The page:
India is faced with a range of climate change effects such as severe heat waves, increase in frequency and magnitude of extreme rainfall and rising sea levels, the Centre told the Lok Sabha on Friday.
Minister of State for Health and Family Welfare Ashwini Kumar Choubey was responding to questions on global warming raised by two Bharatiya Janata Party MPs Shivakumar C Udasi and Kanakmal Katara.
The MPs had asked for details of areas most affected by climate change and if unusual weather conditions in the country are the consequences of global warming. They also asked whether the government had conducted any scientific study on the impact of global warming, and details of international deliberations.
“Yes, there have been several scientific studies on these weather events and their adverse impacts,” Choubey said. “Heavy rainfall and temperature extremes like heat waves, shifts in semiarid regions etc. are some of the recent findings which may have possible linkages with climate change and global warming...Another important impact of rising temperatures is on heat wave-related mortality and morbidity.”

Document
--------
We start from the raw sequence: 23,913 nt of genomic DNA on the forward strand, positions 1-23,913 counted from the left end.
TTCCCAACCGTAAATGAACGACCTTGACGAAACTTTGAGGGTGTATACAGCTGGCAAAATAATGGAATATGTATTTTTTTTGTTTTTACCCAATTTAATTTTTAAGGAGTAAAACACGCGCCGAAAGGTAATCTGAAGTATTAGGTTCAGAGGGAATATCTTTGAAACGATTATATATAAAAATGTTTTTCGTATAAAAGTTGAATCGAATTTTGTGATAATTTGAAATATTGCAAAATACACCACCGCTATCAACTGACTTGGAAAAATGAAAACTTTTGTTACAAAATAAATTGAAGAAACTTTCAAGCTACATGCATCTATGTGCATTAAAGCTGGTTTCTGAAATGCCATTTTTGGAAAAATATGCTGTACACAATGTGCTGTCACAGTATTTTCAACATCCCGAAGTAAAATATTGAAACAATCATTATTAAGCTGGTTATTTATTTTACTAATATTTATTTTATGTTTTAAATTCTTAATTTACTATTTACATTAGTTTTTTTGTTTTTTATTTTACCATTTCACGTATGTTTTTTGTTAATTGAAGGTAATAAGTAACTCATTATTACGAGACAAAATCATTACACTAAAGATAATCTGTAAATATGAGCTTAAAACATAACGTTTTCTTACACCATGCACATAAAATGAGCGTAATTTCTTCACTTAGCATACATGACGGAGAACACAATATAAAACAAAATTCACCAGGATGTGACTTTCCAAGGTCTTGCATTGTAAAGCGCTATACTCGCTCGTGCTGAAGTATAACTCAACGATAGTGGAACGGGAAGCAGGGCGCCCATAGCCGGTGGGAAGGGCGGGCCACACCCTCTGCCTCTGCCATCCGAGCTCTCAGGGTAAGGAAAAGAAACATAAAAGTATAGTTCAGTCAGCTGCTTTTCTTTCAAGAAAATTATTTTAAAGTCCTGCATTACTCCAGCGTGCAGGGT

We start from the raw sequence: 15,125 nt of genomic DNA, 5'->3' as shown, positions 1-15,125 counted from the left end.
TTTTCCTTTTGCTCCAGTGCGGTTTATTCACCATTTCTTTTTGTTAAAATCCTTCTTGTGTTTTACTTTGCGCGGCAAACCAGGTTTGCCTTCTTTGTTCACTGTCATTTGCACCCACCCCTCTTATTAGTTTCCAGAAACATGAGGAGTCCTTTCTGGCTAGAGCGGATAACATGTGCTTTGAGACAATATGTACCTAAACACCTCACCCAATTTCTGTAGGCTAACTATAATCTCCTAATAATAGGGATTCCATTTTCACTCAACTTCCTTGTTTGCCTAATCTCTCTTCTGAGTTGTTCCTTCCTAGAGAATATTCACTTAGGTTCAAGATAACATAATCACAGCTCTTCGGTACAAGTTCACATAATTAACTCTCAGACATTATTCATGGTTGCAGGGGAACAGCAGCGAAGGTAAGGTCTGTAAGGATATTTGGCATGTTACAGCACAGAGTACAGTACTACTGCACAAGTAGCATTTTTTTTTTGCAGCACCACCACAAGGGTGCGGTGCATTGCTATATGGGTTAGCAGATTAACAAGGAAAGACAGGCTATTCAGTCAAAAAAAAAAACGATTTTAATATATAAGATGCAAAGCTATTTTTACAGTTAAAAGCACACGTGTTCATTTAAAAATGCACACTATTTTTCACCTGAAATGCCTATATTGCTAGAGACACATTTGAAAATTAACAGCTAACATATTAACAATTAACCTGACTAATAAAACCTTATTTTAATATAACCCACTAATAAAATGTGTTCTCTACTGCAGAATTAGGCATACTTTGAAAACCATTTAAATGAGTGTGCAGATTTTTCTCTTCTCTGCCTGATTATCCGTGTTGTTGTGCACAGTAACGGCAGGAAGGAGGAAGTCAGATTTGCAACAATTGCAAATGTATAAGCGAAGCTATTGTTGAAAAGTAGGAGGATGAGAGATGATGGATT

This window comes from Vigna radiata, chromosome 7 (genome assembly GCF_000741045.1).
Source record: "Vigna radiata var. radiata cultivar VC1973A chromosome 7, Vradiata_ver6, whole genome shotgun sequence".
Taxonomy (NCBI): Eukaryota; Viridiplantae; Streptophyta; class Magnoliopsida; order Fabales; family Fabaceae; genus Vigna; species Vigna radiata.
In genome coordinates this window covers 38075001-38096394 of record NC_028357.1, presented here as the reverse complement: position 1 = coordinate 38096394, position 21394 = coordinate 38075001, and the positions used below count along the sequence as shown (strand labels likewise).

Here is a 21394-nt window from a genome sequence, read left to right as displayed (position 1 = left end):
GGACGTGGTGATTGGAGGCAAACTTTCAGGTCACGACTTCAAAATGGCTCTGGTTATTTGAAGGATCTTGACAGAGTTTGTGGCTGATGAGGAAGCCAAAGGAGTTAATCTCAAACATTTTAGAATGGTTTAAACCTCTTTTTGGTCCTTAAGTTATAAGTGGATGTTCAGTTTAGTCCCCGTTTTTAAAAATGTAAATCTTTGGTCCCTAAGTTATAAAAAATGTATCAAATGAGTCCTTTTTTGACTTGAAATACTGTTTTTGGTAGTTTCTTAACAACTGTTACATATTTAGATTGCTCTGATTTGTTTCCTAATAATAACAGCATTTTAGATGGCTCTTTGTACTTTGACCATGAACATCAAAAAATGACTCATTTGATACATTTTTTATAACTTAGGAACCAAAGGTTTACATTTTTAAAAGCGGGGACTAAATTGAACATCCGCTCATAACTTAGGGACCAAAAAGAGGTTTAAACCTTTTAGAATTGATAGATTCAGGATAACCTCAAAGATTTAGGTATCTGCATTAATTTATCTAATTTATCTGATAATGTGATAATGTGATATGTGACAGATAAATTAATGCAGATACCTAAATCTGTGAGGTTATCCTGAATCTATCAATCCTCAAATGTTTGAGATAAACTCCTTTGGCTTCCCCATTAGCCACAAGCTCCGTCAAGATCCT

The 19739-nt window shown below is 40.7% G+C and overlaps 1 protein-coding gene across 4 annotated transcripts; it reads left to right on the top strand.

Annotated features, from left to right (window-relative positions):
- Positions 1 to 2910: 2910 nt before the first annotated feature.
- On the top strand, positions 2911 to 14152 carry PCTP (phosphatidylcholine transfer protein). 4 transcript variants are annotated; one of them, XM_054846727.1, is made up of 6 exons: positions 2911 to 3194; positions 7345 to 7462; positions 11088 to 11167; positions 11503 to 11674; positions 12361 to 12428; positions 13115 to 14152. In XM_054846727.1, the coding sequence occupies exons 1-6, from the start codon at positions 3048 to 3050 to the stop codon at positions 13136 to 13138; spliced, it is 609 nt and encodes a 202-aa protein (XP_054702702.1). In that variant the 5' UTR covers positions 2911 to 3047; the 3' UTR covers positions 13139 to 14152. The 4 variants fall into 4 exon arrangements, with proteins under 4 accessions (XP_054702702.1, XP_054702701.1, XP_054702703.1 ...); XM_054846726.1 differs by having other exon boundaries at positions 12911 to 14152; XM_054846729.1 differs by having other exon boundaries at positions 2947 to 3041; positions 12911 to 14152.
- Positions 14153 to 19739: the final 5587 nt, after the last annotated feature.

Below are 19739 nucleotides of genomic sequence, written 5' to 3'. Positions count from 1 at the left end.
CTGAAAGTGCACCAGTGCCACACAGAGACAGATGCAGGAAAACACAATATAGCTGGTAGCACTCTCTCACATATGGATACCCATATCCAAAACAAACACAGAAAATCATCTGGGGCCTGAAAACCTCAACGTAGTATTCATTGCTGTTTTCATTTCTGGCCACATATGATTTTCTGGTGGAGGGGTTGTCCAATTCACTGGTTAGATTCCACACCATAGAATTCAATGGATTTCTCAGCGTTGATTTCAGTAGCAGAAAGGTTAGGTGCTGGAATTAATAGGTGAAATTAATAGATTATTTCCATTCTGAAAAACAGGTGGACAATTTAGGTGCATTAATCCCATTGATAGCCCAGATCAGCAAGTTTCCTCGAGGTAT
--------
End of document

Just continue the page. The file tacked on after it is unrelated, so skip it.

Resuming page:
Choubey said studies have reported rising trends in frequency and magnitude of extreme rainfalls over India “against a backdrop of global warming”. “Rise of sea level and increase in atmospheric temperature are among the various consequences of the global warming,” Choubey said. “The sea levels are changing at different rates along the Indian coast as per the studies carried out by the Ministry [of Earth Sciences].”
Choubey said regions that are most prone to the impact of climate change are central and north India and the western Himalayas in the form of extreme rainfall, and in north and northwest India in the form of moderate droughts.
Choubey, quoting from the fifth assessment report of the International Panel on Climate Change, said global sea level was rising at an average rate of 1.8 millimetres per year over the last century. Data for India showed that the rate of sea level change in some coastal areas were higher than the global average.
Diamond Harbour in West Bengal recorded a sea level rise rate of 5.16 mm per year between 1948 and 2005. Kandla in Gujarat recorded a sea level rise rate of 2.89 mm per year.
Sea levels are estimated to have risen by 1.3 mm annually along the Indian coasts during the past 40 to 50 years, Choubey said replying to another MP’s question.
Choubey also said that disastrous weather events claimed 1,428 lives in the country in 2018, of which 842 people died due to flood and heavy rainfall, PTI reported.